THE MAN WHO INVENTED CHRISTMAS. Dan Stevens and Christopher Plummer star as Charles Dickens and his creation Ebenezer Scrooge as the author struggles to write A Christmas Carol amid family and career strife. PG. 144m. BROADWAY.

THREE BILLBOARDS OUTSIDE EBBING, MISSOURI. A woman frustrated by the investigation of her daughter's murder (Frances McDormand) goes after the police chief (Woody Harrelson) with signs. With Sam Rockwell. R. 115m. BROADWAY, MINOR.

WHITE CHRISTMAS (1954). Bing Crosby and Danny Kaye sing and dance with Rosemary Clooney and Vera-Ellen in a post-war holiday classic. NR. 120m. BROADWAY.


A BAD MOMS CHRISTMAS. The writing in this sequel wastes the comedic charms of leads Mila Kunis, Kristen Bell and Kathryn Hahn, who play frustrated moms visited by their respective mothers (the equally squandered Christine Baranski, Cheryl Hines and Susan Sarandon). R. 104m. MILL CREEK.

COCO. Young musician Miguel (Anthony Gonzalez) goes on a quest to the Land of the Dead to circumvent his family's generations-old ban on music in this Pixar animated feature. With Gael García Bernal. PG. 109m. BROADWAY, FORTUNA, MILL CREEK, MINOR.

DADDY'S HOME 2. Will Ferrell and Mark Wahlberg reprise their roles as "co-dads," this time struggling with their own polar opposite dads (racist boil Mel Gibson and John Lithgow) with mildly humorous and pointedly heartwarming results. A benign and forgettable signal that Ferrell isn't trying anymore. PG13. 98m. BROADWAY, FORTUNA, MILL CREEK.

THE FLORIDA PROJECT. Following the misadventures of 6-year-old girl (Brooklynn Prince) who lives in a motel just outside the Magic Kingdom. With Willem DaFoe and Bria Vinaite. R. 111m. MINOR.

JUSTICE LEAGUE. Batman (Ben Affleck) teams up with Wonder Woman (Gal Gadot), Cyborg (Ray Fisher), Flash (Ezra Miller) and a butched-up Aquaman (Jason Momoa) to save the world. PG13. 121m. BROADWAY, FORTUNA, MILL CREEK.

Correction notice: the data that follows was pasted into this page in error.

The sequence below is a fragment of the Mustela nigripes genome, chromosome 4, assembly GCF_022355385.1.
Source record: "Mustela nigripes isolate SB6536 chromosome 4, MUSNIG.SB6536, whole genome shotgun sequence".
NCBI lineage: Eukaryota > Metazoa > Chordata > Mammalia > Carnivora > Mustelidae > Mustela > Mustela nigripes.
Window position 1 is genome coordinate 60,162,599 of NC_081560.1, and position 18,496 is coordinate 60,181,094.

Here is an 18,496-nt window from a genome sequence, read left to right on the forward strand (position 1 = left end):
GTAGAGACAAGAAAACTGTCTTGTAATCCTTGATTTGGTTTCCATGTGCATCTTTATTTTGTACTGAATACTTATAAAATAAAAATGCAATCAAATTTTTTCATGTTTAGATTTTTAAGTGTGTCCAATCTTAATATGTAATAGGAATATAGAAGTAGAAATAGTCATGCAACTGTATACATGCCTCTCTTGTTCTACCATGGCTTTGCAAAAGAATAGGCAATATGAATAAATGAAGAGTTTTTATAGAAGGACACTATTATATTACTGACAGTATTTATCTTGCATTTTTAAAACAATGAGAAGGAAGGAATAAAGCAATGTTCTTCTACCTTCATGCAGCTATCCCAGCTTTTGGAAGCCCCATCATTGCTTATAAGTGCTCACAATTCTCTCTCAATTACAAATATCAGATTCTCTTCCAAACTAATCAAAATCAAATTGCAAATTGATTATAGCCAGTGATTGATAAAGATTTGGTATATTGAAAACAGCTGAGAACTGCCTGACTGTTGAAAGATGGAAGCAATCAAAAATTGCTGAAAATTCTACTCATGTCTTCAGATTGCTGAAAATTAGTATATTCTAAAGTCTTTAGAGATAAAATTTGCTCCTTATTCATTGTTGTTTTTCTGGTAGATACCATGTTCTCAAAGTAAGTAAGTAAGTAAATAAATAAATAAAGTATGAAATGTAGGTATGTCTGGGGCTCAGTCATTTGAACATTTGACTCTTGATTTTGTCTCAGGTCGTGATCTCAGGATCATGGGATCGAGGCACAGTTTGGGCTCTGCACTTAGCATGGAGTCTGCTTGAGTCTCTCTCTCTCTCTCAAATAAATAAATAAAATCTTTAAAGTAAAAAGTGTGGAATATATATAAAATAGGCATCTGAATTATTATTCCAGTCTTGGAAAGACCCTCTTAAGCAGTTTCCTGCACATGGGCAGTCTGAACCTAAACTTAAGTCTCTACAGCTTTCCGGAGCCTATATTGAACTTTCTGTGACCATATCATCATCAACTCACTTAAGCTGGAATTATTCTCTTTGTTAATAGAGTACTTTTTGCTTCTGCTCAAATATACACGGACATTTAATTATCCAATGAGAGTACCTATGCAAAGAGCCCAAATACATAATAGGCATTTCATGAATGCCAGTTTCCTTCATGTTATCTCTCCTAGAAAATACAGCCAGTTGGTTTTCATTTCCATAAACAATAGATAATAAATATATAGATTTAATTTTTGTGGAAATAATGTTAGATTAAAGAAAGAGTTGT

MURDER ON THE ORIENT EXPRESS. Director Kenneth Branagh dons a massive mustache as Agatha Christie's Hercule Poirot alongside a stellar cast of suspects (Judi Dench, Willem Dafoe, Daisy Ridley and Michelle Pfeiffer). Rich sets and slower pacing embraces old-fashioned movie making for a beautiful, compelling mystery. PG13. 114m. BROADWAY, FORTUNA, MILL CREEK.

THOR: RAGNAROK. Director Taika Waititi keeps Marvel's high drama but balances it with humor and and a nimble, entertaining story. Cate Blanchett and Jeff Goldblum excel as very different villains. Starring Chris Hemsworth, Tessa Thompson and Tom Hiddleston. PG13. 130m. BROADWAY, MILL CREEK.

THE STAR. This animated feature follows a donkey (Steve Yeun) and the rest of the manger crew on the road to the first Christmas. With Kristen Chenoweth, Keegan-Michael Key and Gina Rodriguez. PG. 86m. BROADWAY, FORTUNA MILL CREEK.

WONDER. Julia Roberts, Owen Wilson and Jacob Tremblay star in YA adaptation about a boy with severe facial deformity entering school speaks to our limited understanding of others' suffering, kindness and the comfort of kindred spirits — all things we could use right now. PG. 113m. BROADWAY, FORTUNA, MILL CREEK.

— Jennifer Fumiko Cahill